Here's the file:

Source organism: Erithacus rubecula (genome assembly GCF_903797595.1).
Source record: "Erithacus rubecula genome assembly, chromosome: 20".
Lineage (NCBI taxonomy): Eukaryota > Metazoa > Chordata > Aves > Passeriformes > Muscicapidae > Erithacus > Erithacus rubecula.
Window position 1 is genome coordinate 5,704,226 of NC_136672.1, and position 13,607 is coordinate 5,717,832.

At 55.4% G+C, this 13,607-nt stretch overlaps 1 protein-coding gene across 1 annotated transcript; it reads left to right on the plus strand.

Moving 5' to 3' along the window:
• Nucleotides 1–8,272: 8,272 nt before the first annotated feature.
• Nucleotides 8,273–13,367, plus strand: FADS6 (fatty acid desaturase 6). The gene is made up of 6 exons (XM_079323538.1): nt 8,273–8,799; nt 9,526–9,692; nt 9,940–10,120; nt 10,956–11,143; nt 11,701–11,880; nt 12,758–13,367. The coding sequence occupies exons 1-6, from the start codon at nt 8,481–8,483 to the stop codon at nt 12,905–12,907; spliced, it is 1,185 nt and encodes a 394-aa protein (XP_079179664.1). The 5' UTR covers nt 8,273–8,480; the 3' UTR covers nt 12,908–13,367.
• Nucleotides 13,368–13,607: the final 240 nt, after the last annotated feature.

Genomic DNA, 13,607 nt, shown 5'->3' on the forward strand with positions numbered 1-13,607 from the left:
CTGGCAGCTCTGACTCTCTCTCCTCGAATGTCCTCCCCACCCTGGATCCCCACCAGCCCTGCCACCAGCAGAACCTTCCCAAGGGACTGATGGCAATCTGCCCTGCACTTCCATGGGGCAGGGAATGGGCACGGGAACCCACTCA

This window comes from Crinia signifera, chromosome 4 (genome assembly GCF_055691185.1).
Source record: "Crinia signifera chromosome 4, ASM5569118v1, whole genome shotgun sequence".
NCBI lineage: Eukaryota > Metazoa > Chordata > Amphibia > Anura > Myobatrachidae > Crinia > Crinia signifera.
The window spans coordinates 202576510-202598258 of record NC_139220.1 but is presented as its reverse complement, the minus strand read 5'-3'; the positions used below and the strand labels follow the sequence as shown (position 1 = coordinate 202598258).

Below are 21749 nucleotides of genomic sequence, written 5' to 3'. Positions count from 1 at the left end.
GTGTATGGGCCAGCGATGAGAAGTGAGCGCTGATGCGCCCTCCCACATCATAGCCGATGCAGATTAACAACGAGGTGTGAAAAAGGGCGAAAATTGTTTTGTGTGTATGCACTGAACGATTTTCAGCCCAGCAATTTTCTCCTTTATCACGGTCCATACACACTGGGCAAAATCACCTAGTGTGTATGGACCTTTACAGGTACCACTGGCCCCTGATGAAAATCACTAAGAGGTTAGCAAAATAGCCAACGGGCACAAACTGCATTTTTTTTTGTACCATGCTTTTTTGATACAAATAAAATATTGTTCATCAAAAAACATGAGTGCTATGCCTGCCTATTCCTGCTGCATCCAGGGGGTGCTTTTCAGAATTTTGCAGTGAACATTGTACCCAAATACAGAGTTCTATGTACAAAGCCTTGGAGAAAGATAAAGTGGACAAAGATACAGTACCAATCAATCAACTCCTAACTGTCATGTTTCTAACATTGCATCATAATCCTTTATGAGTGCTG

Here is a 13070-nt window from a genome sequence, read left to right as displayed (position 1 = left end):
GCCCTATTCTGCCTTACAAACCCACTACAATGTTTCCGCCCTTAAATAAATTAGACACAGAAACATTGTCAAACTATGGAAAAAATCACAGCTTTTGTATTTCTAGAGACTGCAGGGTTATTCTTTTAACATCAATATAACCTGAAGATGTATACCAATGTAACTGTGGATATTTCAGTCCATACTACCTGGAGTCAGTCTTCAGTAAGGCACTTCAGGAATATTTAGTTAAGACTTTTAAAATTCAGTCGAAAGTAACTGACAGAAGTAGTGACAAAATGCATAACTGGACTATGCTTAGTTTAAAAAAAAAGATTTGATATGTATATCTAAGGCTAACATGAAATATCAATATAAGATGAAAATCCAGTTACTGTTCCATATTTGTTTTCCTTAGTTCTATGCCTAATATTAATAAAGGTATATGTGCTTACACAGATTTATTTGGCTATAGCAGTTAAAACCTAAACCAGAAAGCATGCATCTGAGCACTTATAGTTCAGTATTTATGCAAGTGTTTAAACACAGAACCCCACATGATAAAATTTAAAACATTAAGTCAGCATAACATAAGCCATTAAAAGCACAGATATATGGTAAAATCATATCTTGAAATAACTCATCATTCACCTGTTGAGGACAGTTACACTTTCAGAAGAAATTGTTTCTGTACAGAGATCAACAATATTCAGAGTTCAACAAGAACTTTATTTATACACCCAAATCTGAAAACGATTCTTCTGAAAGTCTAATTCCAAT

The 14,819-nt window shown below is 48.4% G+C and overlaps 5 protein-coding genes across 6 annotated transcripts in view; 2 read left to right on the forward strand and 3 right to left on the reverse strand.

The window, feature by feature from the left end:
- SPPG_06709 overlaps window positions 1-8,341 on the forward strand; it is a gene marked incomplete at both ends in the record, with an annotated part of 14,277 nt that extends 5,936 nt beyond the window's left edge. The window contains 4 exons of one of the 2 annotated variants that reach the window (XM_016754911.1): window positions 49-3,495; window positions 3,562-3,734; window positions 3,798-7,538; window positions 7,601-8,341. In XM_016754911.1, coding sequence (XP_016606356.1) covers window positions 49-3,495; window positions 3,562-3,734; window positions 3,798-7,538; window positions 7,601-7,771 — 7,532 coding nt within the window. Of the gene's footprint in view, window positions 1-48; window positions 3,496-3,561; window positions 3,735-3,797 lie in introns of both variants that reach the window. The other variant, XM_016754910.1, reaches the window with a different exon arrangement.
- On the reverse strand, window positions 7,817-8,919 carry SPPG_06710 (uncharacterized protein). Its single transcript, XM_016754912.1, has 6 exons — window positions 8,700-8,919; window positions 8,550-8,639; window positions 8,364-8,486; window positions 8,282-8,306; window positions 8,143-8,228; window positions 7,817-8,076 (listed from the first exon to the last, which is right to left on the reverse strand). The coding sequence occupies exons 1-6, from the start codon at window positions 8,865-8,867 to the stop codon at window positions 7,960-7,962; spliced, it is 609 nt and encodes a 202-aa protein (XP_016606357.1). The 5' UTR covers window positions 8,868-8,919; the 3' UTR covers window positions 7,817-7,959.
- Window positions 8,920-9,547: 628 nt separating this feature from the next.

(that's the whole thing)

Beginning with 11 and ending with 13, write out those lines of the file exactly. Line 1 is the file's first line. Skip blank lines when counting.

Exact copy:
CTGGCAGCTCTGACTCTCTCTCCTCGAATGTCCTCCCCACCCTGGATCCCCACCAGCCCTGCCACCAGCAGAACCTTCCCAAGGGACTGATGGCAATCTGCCCTGCACTTCCATGGGGCAGGGAATGGGCACGGGAACCCACTCA

This window comes from Crinia signifera, chromosome 4 (genome assembly GCF_055691185.1).
Source record: "Crinia signifera chromosome 4, ASM5569118v1, whole genome shotgun sequence".